About the Author: Lindsey Tolino comes alongside artisans, craftsman and people monetizing their passions to help them create healthy businesses. She shares her heart at Follow her on Twitter @LindseyTolino or connect with her on Google+ .

Consistency is King

We moved from Pittsburgh to Raleigh in early Spring 2014. Now we’ve moved back from Raleigh to Pittsburgh this fall. It’s hard to sort through your stuff, pack it up and move it several states over. It’s even harder to leave relationships you’ve started, knowing they won’t be the same when you’re hundreds of miles apart. Moving is hard.

But it’s even harder to stay. It’s hard to maintain relationships come hell or high water (or children or distance). It’s hard to go to the same job year after year and put 100% in each day. It’s easier to quit. It’s easier to walk away. It’s easier to run.

You can do something for a brief moment that is beautiful and valuable. But those who consistently put in the sacrificial work are the ones that make the most sustainable difference.

Consistency is hard. But its rewards are great.

Why consistency is hard:

  1. Rewards aren’t immediate.
  2. New is exciting. Think about a new job, a new house, a new love – they all offer hope of something greater than what we already know. So new is inherently exciting and consistency generally isn’t.
  3. Consistency can mean you’re unseen. When you are consistent, people may take your consistency for granted and you may feel unseen. However, a benefit of your consistency is that random drama likely won’t follow you like a bad penny.

Why consistency is worth it:

  1. Trust is built over time. Healthy relationships are formed through mutual trust. And healthy relationships are rare and valuable. They are mutually life-giving, beneficial and enriching.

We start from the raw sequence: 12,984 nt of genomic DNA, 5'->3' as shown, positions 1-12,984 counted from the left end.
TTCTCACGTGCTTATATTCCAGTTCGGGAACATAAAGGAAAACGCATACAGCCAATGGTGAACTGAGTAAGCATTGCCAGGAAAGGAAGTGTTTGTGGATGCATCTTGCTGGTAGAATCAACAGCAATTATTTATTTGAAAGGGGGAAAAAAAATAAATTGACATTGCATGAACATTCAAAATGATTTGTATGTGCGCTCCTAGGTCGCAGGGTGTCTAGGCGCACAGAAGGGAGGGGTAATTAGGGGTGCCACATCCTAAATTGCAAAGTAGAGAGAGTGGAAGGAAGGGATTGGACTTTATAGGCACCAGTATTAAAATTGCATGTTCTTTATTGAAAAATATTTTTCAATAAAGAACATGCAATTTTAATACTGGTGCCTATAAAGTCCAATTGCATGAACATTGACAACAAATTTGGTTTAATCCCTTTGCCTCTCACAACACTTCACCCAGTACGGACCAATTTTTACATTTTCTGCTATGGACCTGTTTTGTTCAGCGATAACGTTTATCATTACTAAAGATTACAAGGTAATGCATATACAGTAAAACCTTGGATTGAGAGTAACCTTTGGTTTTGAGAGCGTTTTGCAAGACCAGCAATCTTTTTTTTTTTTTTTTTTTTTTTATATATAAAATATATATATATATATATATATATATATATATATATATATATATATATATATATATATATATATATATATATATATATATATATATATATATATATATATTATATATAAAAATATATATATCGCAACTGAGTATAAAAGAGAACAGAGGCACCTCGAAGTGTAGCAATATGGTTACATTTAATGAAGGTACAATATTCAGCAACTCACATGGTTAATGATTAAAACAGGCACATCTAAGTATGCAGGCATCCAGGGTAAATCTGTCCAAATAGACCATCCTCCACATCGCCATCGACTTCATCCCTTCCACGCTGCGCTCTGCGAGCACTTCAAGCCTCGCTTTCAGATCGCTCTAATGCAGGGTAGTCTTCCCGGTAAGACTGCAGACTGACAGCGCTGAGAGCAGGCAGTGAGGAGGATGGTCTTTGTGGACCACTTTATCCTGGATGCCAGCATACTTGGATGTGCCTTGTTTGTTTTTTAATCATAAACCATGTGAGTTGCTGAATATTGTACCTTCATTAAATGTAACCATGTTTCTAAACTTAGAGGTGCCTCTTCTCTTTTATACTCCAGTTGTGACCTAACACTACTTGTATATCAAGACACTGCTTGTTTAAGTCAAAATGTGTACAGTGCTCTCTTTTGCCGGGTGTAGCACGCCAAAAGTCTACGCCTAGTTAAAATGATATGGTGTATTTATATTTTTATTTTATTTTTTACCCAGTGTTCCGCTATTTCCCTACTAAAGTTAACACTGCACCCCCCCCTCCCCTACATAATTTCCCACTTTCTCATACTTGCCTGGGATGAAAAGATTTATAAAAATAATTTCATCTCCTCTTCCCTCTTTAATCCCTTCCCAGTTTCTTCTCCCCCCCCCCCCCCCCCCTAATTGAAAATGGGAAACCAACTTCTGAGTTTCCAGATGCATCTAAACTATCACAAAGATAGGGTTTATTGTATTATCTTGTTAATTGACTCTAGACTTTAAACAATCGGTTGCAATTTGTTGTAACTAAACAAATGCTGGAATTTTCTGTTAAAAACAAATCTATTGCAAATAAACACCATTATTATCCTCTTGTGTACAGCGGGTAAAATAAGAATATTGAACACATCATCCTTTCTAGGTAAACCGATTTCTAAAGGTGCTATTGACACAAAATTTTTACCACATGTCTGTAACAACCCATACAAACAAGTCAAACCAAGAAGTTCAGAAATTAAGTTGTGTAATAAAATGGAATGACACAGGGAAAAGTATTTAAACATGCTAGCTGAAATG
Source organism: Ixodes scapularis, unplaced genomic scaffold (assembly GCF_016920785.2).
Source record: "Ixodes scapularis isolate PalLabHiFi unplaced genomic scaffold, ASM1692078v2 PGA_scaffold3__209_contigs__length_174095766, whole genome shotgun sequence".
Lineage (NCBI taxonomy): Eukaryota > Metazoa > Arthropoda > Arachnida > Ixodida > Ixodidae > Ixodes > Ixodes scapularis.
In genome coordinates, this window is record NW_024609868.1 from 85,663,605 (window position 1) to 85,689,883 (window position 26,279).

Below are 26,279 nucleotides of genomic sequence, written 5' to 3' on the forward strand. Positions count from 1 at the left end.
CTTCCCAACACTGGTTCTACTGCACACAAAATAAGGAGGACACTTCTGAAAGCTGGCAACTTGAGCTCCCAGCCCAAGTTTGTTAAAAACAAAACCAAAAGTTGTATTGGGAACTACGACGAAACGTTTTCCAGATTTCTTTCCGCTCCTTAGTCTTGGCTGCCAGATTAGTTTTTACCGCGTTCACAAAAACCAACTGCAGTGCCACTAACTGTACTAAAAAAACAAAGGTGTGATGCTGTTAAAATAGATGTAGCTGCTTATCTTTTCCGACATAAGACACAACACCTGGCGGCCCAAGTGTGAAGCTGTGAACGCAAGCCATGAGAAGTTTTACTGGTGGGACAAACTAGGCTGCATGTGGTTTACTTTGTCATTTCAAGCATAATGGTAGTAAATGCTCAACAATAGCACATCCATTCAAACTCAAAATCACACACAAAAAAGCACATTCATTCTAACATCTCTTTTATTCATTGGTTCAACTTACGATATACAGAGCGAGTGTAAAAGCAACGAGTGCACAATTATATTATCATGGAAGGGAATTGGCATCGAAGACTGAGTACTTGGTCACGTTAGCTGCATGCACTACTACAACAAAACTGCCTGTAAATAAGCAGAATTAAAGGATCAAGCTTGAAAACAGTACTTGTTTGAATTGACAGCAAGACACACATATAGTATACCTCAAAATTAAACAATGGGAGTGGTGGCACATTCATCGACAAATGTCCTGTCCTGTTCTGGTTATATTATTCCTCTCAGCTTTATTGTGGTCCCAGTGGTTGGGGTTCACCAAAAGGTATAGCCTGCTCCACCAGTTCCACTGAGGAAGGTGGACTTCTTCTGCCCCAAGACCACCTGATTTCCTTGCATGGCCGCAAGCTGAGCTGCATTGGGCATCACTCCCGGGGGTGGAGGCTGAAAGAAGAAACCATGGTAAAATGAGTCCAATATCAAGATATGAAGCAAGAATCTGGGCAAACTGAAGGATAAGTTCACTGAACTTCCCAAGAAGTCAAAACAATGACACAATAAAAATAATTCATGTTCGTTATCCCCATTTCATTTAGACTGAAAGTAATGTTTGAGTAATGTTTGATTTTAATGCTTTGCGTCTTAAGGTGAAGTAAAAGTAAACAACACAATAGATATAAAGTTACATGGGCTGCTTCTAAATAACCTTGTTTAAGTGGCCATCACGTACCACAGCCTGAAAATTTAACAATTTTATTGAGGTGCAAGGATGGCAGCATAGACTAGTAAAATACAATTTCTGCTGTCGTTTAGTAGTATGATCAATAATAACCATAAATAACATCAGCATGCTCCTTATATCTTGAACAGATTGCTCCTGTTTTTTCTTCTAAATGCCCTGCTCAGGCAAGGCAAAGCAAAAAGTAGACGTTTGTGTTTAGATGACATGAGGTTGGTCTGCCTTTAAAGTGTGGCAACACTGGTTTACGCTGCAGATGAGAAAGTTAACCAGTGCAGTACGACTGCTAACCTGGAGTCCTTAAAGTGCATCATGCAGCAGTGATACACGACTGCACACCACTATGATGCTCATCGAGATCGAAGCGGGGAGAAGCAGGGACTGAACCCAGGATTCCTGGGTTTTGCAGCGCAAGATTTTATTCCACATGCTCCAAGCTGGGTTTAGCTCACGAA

2. We can be improved through consistency. When we deny ourselves and consistently sacrifice for others, we become better people. We find when we give our lives away, we are better for it.
  3. We achieve great feats through consistency. Great achievements are completed by consistent work. A marathon, a skyscraper and a life-well lived are all built through consistent steps. Those who have consistently sacrificed themselves for others are the greats of history.

We might decide to move a mountain in a major life-decision moment. But it’s in our day-to-day consistent work that we actually move the mountain, shovel by shovel. It’s when we are consistent in the seemingly mundane and the boring steps that we actually create major change.

Let’s encourage each other in consistency, in the less-than-glamorous day-to-day. Because we are all changing the landscape, one shovel at a time.



Image info: Original image by Paul E. Harrer.

About the Author: Lindsey Tolino comes alongside artisans, craftsman and people monetizing their passions to help them create healthy businesses. She shares her heart at Follow her on Twitter @LindseyTolino or connect with her on Google+ .

What’s the Best Time of Day to Publish a Blog Post?

Whether you are new to blogging or have been blogging awhile, you might have noticed that your readers comment more frequently on certain days or share more often on others. It is no mystery that there is a science to developing the right time to post to your blog and to social media. There are numerous studies devoted to tracking the frequency of shares, comments, likes and views and they generally don’t have the same answer. In this article, we will go over three different studies from KISSmetrics, Track Maven, and Shareaholic and discuss their findings.